Will Face Masks Protect You From the Coronavirus? (0:38)
UPDATE: March 25, 2020 - The CDC has stated that COVID-19 can pass between persons who are less than 6 feet apart for prolonged periods of time. It's now recommended by many state officials to remain 6 feet apart at all times while practicing social distancing.
EARLIER: People have been shaking hands since the 5th century B.C. In its first recorded usage, shaking hands was seen as a peace offering — if you were offering your hand to someone, it was proof you didn’t have a weapon in it. Though times have certainly changed since then, handshaking remains an acceptable form of greeting throughout the United States. Every day on The Dr. Oz Show, I shake hands with my guests as a way of not only making them feel comfortable, but as a sign of respect. At NYP/Columbia University Irving Medical Center, where I perform heart surgeries, I shake hands with my patients and their families to introduce myself and help ease their nerves.
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But since the novel coronavirus outbreak has made its way to the U.S., I’ve stopped shaking hands at the hospital, and on my show, and when I’m introduced to new people. Around 80% of people who have the virus don’t have symptoms or only mild symptoms, so you never know for sure. Since the outbreak started, people have been asking me what I think of it and my advice hasn’t changed: wash your hands, avoid touching your face, and stay home if you feel sick. But another thing you can do now is stop high-fiving and shaking hands so much. What can you do instead? I suggest a fist bump.
Sure, a fist bump without warning might be a total dad move, but I’m a dad of four, so I’m leaning into it. Plus, there’s science that backs up why this is effective in reducing the spread of harmful germs and bacteria.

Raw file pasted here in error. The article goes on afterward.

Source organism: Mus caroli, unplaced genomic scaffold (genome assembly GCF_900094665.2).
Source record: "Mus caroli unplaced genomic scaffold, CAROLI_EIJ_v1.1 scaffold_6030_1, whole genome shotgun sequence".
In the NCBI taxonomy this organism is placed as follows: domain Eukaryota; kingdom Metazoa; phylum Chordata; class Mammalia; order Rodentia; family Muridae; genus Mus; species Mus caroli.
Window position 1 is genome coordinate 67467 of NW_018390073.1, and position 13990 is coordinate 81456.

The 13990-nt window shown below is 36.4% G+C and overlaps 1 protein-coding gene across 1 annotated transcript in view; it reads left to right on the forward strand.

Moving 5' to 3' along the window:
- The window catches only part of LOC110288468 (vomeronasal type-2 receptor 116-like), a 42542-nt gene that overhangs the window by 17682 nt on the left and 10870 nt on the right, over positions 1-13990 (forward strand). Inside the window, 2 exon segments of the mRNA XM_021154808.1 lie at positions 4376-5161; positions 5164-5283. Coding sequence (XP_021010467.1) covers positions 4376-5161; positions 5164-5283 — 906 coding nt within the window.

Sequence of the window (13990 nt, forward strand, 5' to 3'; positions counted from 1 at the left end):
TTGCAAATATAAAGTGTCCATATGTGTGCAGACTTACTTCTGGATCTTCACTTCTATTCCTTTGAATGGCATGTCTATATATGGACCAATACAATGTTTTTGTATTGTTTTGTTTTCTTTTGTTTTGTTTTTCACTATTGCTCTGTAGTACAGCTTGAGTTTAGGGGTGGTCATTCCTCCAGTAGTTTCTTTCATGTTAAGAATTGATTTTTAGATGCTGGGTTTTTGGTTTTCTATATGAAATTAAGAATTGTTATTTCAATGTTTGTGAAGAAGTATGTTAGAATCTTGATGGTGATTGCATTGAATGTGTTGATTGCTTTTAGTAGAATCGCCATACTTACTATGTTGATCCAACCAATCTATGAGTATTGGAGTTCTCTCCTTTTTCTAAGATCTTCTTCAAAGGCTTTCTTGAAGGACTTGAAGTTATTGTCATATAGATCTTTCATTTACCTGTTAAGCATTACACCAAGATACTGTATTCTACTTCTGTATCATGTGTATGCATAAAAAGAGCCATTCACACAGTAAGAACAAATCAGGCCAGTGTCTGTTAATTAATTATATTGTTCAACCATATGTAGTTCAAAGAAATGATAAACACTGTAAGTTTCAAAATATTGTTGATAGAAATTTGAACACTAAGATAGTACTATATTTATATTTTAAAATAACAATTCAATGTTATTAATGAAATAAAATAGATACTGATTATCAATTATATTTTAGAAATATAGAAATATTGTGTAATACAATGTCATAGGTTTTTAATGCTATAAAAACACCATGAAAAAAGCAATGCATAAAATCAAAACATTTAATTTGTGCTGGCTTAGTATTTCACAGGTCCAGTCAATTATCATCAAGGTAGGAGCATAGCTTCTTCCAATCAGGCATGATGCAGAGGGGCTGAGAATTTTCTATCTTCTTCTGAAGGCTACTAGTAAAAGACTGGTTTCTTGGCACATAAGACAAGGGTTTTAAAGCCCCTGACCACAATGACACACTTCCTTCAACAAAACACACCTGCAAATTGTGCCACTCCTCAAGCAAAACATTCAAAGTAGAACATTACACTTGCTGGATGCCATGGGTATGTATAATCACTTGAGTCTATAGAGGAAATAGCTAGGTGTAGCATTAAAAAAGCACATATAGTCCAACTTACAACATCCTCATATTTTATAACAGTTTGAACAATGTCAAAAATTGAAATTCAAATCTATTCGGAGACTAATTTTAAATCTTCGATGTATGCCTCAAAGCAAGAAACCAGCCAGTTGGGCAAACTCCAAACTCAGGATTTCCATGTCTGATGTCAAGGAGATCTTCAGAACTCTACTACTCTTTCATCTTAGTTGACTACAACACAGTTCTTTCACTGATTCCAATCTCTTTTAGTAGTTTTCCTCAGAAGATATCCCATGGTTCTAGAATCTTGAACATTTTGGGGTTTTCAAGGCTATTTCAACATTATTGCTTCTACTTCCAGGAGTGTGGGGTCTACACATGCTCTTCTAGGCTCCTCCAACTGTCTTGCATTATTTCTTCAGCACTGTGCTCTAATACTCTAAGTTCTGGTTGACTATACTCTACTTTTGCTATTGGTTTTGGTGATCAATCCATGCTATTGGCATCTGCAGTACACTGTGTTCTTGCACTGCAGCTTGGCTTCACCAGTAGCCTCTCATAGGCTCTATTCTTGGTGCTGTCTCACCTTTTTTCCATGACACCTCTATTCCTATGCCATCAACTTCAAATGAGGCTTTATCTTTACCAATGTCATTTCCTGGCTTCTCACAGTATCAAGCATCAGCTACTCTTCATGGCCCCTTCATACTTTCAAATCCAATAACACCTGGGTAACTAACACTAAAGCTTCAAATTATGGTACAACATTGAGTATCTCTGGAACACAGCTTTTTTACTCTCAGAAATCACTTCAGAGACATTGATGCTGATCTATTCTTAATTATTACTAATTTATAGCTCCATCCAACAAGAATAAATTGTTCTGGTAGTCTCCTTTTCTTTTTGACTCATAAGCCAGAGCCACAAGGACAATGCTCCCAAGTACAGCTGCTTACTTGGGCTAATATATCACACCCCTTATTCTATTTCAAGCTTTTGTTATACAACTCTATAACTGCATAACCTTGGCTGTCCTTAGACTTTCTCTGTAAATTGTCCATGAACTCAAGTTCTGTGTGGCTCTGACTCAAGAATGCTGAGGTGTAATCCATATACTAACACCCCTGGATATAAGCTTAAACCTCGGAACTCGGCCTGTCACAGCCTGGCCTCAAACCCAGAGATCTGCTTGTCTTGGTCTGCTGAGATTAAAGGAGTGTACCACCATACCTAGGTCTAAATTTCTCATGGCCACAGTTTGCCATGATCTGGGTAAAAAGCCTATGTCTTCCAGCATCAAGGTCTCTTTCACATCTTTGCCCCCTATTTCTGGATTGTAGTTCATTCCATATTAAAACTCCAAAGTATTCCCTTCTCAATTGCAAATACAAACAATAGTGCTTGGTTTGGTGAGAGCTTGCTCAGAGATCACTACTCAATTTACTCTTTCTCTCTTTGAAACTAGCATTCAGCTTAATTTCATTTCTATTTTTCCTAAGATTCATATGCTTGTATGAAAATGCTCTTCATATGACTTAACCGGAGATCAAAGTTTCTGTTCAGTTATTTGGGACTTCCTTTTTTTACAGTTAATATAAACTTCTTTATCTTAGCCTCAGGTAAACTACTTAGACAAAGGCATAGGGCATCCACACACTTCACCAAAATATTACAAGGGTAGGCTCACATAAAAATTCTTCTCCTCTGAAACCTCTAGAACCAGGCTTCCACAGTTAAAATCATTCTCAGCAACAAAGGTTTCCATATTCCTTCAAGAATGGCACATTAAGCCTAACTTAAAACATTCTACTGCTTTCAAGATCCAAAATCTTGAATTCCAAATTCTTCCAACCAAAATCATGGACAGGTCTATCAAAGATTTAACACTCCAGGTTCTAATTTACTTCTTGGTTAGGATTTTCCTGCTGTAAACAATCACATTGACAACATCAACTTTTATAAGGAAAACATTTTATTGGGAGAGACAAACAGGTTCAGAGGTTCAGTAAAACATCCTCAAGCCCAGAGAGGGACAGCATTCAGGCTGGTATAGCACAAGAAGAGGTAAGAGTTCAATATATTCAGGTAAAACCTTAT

According to the American Journal of Infection Control (AJIC), a handshake transfers two times as much bacteria as a high-five and up to 10 times as much bacteria as a fist bump. The 2014 AJIC study found that this is likely because a handshake lasts seconds longer than a fist bump. But even when the fist bump touching time was prolonged in the study, the amount of bacteria transmitted person-to-person was still less than high-fives and handshakes. Even more, the space of your hand that makes contact with another person is increased in a stronger handshake as compared to a weaker one. The study points out that “in the United States alone, community-acquired pneumonia causes around 60,000 deaths annually, with an estimated annual economic cost of $17 billion,” so a no-contact greeting can actually significantly reduce these numbers.
But of course, we’re talking about this now because of the COVID-19 spread currently making its way around our globe. As of Mar. 17, 2020, COVID-19 has spread to 167 countries with over 349,000 cases confirmed world wide. There are 35,224 confirmed cases in the U.S. The elderly and those already dealing with respiratory illnesses or poor health are most at risk, but I’ve said it before and I’ll say it again: I don’t think it’s time to panic. I think it’s time to prioritize your health. Cancel the handshake and bring back the fist bump. Your health will be better for it.
Here are some other things that I suggest to better prepare for the novel coronavirus. Share it with your family and friends: